June 28, 2017 1408 – Inspiring Nightmares 10 Years Later
“Hotel rooms are just naturally creepy places, don’t ya think? I mean, how many people have slept in that bed before you? How many of them were sick? How many were losing their minds?” These are the words uttered by the film’s protagonist, Mike Enslin, upon entering the famously haunted room; and are taken from Stephen King’s explanatory notes for 1408, and which can be found in his 2002 collection of short stories titled Everything’s Eventual. For a story that was never intended to be completed, 1408 certainly turned out to be not only a hypnotic, engaging read, but a surreal plunge down an enveloping, never-ending nightmare of a rabbit hole.
Released in theaters back on June 22nd of 2007 via Dimension Films, 1408 is the PG-13 rated Fantasy Horror film adaptation of King’s short story that shares the same title. Directed by Mikael Håfström (Evil 2003, The Rite 2011), and written by Matt Greenberg (Halloween H20: 20 Years Later 1998, Reign of Fire 2002), Scott Alexander, and Larry Karaszewski; both of whom had previously worked together on 1994’s Ed Wood and 1999’s Man on the Moon 1999, 1408 is still haunting viewers a decade later.
While there was a multitude of contributing performances which gave life to this beautifully crafted film, it was the roles played by John Cusack (Being John Malkovich 1999, High Fidelity 2000) as the persistent paranormal writer, Mike Enslin, and Samuel L. Jackson (Pulp Fiction 1994, The Hateful Eight 2015) as the peculiar, forewarning hotel manager, Gerald Olin, which would shine with the same brilliance and grandeur as that of the Hotel Dolphin.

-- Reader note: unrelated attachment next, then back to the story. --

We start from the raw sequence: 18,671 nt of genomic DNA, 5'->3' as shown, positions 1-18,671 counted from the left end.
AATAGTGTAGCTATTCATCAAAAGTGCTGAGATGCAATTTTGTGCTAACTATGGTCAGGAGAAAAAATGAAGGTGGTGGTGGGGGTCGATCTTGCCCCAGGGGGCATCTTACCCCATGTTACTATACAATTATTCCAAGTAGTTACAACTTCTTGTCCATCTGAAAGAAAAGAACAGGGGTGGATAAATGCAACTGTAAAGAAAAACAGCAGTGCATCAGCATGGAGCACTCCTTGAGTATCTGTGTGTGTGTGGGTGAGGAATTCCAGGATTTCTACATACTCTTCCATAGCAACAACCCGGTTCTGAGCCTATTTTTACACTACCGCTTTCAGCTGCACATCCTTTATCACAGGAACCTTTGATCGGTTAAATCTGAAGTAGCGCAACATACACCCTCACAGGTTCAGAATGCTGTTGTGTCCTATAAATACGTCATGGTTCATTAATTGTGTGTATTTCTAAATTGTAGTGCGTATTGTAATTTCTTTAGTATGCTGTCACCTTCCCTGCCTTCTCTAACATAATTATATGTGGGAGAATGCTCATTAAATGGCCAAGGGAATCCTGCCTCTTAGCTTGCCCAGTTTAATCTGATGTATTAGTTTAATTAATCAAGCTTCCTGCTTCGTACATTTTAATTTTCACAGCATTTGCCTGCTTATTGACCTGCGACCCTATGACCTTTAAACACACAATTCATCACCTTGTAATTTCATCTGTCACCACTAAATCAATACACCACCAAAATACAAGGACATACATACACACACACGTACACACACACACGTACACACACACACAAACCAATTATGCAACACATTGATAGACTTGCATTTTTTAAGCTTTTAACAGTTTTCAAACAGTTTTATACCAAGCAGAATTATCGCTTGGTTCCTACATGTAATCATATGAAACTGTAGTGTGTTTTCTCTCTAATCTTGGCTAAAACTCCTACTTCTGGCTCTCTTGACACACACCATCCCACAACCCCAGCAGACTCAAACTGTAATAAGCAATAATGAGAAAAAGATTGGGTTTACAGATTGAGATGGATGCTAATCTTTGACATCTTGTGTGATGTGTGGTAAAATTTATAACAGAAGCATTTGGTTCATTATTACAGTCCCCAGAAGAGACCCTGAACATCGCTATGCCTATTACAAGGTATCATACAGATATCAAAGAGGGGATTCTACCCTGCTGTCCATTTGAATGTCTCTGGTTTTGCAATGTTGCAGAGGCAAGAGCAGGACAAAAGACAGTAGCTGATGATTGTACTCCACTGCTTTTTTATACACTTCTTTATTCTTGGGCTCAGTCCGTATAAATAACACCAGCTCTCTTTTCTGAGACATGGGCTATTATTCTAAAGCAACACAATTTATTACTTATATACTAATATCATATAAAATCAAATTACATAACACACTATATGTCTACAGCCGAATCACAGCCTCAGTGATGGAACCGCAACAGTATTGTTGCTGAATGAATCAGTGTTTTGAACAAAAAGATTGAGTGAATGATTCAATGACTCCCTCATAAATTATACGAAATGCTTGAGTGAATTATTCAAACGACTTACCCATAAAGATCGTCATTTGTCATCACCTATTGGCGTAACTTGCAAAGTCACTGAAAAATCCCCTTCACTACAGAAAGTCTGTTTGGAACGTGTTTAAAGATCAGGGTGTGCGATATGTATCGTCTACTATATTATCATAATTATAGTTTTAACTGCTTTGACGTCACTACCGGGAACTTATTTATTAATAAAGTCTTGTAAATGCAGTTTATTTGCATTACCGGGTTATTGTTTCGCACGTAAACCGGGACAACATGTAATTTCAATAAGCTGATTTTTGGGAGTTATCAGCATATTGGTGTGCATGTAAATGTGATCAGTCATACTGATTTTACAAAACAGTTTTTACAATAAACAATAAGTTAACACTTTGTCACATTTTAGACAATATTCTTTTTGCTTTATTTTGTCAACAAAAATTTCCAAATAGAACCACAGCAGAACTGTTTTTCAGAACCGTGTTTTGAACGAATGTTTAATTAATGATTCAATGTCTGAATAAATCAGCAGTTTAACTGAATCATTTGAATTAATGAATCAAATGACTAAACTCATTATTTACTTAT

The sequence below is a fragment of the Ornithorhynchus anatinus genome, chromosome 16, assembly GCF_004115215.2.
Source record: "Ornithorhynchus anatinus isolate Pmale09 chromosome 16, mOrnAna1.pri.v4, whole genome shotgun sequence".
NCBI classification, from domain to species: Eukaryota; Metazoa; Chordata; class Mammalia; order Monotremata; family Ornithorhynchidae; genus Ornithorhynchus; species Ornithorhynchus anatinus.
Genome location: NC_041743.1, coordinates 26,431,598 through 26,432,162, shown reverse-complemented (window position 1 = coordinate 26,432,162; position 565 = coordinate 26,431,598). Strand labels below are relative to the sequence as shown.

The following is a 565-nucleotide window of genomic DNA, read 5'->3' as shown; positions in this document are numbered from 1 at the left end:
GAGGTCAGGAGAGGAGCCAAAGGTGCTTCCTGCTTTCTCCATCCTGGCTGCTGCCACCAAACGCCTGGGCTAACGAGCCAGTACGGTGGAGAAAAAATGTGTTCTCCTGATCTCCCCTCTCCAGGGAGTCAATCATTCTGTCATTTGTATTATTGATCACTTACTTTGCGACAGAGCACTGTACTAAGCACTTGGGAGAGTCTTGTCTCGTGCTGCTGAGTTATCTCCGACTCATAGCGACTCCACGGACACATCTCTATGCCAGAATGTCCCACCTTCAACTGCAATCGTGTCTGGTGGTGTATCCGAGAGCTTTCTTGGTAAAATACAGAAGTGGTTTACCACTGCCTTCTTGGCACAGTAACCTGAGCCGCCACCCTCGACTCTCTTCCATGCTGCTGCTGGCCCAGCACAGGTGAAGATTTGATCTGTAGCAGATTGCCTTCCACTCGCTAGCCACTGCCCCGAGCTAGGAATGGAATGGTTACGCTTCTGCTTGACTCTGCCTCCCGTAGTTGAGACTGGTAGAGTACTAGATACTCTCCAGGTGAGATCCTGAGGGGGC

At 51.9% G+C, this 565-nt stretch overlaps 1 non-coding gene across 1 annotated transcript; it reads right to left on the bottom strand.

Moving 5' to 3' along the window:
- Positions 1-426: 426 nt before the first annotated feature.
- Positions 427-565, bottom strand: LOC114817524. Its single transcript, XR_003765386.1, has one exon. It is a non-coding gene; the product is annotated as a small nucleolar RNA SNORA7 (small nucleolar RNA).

This movie tells the riveting tale of traveling paranormal journalist, Mike Enslin (Cusack), who makes it his mission to investigate allegedly haunted locations with the hopes of obtaining irrefutable evidence of the existence of ghosts, but who actually just ends up crushing the faith of those who did once believe.
Eventually, he decides to take on the notoriously haunted room at the notable Hotel Dolphin in spite of Gerald Olin’s (Jackson) unrelenting, yet futile, attempts to dissuade him. Olin informs Enslin of the numerous deaths that have occurred in that room over the years, but it is still not enough to get Enslin to back down. Once he crosses the threshold of that ghostly room though, he is launched into a lucid nightmare that refuses to end until he has paid the same price for staying there as previous guests who came before him.
Interestingly enough, King’s story was inspired by both a collection of real-life news stories about parapsychologist Christopher Chacon’s investigation of the infamously haunted room at the renowned Hotel Del Coronado in Coronado, California, and another undisclosed ghostly hotel somewhere along the East Coast.